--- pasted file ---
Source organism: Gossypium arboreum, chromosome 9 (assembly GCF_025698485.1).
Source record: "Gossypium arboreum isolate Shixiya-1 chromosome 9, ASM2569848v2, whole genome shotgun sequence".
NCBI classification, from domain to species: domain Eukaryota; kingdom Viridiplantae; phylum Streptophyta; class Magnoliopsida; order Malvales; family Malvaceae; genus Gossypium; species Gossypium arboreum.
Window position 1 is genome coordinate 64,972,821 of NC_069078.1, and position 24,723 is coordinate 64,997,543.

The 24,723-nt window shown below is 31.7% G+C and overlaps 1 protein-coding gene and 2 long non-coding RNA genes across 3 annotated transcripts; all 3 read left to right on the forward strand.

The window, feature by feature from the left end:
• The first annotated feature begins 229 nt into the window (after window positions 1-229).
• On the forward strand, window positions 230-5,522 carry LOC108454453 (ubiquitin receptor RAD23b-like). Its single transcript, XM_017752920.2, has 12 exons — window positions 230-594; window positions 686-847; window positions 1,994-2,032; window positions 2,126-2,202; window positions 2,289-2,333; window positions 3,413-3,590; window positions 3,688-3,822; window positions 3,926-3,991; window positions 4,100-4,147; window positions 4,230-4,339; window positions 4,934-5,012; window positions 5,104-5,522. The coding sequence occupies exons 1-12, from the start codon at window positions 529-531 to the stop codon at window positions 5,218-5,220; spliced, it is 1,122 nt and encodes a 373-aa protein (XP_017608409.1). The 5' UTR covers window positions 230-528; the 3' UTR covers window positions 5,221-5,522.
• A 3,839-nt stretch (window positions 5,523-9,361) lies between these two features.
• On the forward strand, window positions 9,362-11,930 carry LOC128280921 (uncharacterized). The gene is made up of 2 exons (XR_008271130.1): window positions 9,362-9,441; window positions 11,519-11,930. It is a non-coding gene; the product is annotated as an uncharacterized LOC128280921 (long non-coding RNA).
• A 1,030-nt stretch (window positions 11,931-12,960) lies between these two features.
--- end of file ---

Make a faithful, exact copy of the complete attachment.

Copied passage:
Source organism: Gossypium arboreum, chromosome 9 (assembly GCF_025698485.1).
Source record: "Gossypium arboreum isolate Shixiya-1 chromosome 9, ASM2569848v2, whole genome shotgun sequence".
NCBI classification, from domain to species: domain Eukaryota; kingdom Viridiplantae; phylum Streptophyta; class Magnoliopsida; order Malvales; family Malvaceae; genus Gossypium; species Gossypium arboreum.
Window position 1 is genome coordinate 64,972,821 of NC_069078.1, and position 24,723 is coordinate 64,997,543.

The 24,723-nt window shown below is 31.7% G+C and overlaps 1 protein-coding gene and 2 long non-coding RNA genes across 3 annotated transcripts; all 3 read left to right on the forward strand.

The window, feature by feature from the left end:
• The first annotated feature begins 229 nt into the window (after window positions 1-229).
• On the forward strand, window positions 230-5,522 carry LOC108454453 (ubiquitin receptor RAD23b-like). Its single transcript, XM_017752920.2, has 12 exons — window positions 230-594; window positions 686-847; window positions 1,994-2,032; window positions 2,126-2,202; window positions 2,289-2,333; window positions 3,413-3,590; window positions 3,688-3,822; window positions 3,926-3,991; window positions 4,100-4,147; window positions 4,230-4,339; window positions 4,934-5,012; window positions 5,104-5,522. The coding sequence occupies exons 1-12, from the start codon at window positions 529-531 to the stop codon at window positions 5,218-5,220; spliced, it is 1,122 nt and encodes a 373-aa protein (XP_017608409.1). The 5' UTR covers window positions 230-528; the 3' UTR covers window positions 5,221-5,522.
• A 3,839-nt stretch (window positions 5,523-9,361) lies between these two features.
• On the forward strand, window positions 9,362-11,930 carry LOC128280921 (uncharacterized). The gene is made up of 2 exons (XR_008271130.1): window positions 9,362-9,441; window positions 11,519-11,930. It is a non-coding gene; the product is annotated as an uncharacterized LOC128280921 (long non-coding RNA).
• A 1,030-nt stretch (window positions 11,931-12,960) lies between these two features.